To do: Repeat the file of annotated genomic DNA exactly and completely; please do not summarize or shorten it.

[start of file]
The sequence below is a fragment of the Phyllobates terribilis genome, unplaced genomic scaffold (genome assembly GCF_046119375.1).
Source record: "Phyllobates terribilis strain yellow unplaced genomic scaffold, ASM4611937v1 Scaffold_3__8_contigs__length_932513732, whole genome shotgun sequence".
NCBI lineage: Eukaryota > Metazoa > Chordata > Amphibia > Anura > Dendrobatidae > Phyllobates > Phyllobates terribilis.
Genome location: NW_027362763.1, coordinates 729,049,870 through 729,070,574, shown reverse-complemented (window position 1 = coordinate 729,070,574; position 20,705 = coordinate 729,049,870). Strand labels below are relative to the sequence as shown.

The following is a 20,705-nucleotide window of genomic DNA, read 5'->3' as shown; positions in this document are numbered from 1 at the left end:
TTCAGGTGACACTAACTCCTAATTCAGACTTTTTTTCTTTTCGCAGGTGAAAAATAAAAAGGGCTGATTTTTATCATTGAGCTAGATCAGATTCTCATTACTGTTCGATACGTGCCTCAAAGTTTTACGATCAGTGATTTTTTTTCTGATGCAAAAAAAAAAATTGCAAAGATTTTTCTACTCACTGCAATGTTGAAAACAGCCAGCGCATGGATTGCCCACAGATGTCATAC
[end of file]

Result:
The sequence below is a fragment of the Phyllobates terribilis genome, unplaced genomic scaffold (genome assembly GCF_046119375.1).
Source record: "Phyllobates terribilis strain yellow unplaced genomic scaffold, ASM4611937v1 Scaffold_3__8_contigs__length_932513732, whole genome shotgun sequence".
NCBI lineage: Eukaryota > Metazoa > Chordata > Amphibia > Anura > Dendrobatidae > Phyllobates > Phyllobates terribilis.
Genome location: NW_027362763.1, coordinates 729,049,870 through 729,070,574, shown reverse-complemented (window position 1 = coordinate 729,070,574; position 20,705 = coordinate 729,049,870). Strand labels below are relative to the sequence as shown.

The following is a 20,705-nucleotide window of genomic DNA, read 5'->3' as shown; positions in this document are numbered from 1 at the left end:
TTCAGGTGACACTAACTCCTAATTCAGACTTTTTTTCTTTTCGCAGGTGAAAAATAAAAAGGGCTGATTTTTATCATTGAGCTAGATCAGATTCTCATTACTGTTCGATACGTGCCTCAAAGTTTTACGATCAGTGATTTTTTTTCTGATGCAAAAAAAAAAATTGCAAAGATTTTTCTACTCACTGCAATGTTGAAAACAGCCAGCGCATGGATTGCCCACAGATGTCATAC